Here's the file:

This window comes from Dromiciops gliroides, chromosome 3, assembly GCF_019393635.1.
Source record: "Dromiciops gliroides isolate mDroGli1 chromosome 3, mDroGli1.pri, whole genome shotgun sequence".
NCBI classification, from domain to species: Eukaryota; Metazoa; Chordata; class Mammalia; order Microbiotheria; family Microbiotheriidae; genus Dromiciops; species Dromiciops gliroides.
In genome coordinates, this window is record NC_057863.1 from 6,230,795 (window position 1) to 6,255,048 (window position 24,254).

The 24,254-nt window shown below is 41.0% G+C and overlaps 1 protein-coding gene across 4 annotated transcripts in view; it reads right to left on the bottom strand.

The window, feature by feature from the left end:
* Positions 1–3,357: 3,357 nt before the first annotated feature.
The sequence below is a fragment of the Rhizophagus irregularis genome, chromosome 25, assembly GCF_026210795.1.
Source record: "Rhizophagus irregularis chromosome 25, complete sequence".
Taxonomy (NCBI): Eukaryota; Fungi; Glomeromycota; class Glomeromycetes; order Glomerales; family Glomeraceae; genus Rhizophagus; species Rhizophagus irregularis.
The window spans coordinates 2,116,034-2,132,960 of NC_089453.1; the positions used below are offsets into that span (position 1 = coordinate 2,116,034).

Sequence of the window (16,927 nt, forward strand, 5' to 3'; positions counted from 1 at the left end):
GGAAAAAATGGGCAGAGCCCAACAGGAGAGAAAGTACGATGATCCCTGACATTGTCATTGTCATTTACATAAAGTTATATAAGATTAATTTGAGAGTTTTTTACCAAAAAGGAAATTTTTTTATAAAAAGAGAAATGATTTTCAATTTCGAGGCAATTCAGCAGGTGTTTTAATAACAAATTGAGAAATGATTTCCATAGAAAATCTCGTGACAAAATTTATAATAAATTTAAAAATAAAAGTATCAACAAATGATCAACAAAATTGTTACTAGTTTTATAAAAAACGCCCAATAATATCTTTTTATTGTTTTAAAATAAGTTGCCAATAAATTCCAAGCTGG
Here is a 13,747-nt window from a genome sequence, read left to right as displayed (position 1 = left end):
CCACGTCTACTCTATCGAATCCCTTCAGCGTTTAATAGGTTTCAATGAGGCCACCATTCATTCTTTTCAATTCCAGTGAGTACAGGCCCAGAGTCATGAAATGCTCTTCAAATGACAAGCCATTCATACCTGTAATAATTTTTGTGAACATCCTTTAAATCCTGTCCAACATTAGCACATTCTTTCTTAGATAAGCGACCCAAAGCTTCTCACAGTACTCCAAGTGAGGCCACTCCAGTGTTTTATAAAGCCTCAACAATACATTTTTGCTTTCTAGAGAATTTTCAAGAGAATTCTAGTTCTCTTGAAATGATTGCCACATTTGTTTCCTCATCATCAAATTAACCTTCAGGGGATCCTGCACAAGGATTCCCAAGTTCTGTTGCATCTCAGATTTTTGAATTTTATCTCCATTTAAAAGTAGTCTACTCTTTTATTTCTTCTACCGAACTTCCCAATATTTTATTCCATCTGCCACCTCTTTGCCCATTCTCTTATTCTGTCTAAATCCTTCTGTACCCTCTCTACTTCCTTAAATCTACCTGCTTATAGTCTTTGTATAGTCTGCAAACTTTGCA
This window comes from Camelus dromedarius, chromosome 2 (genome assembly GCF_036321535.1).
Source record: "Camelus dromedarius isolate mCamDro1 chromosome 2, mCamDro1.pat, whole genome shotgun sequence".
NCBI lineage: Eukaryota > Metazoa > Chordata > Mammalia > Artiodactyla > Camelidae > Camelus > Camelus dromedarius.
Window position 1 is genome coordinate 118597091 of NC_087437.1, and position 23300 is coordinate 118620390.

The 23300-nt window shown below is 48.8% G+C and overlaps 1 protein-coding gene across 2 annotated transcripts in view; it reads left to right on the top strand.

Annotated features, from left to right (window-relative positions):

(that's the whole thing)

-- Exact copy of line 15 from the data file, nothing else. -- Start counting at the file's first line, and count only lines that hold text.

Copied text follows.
CCACGTCTACTCTATCGAATCCCTTCAGCGTTTAATAGGTTTCAATGAGGCCACCATTCATTCTTTTCAATTCCAGTGAGTACAGGCCCAGAGTCATGAAATGCTCTTCAAATGACAAGCCATTCATACCTGTAATAATTTTTGTGAACATCCTTTAAATCCTGTCCAACATTAGCACATTCTTTCTTAGATAAGCGACCCAAAGCTTCTCACAGTACTCCAAGTGAGGCCACTCCAGTGTTTTATAAAGCCTCAACAATACATTTTTGCTTTCTAGAGAATTTTCAAGAGAATTCTAGTTCTCTTGAAATGATTGCCACATTTGTTTCCTCATCATCAAATTAACCTTCAGGGGATCCTGCACAAGGATTCCCAAGTTCTGTTGCATCTCAGATTTTTGAATTTTATCTCCATTTAAAAGTAGTCTACTCTTTTATTTCTTCTACCGAACTTCCCAATATTTTATTCCATCTGCCACCTCTTTGCCCATTCTCTTATTCTGTCTAAATCCTTCTGTACCCTCTCTACTTCCTTAAATCTACCTGCTTATAGTCTTTGTATAGTCTGCAAACTTTGCA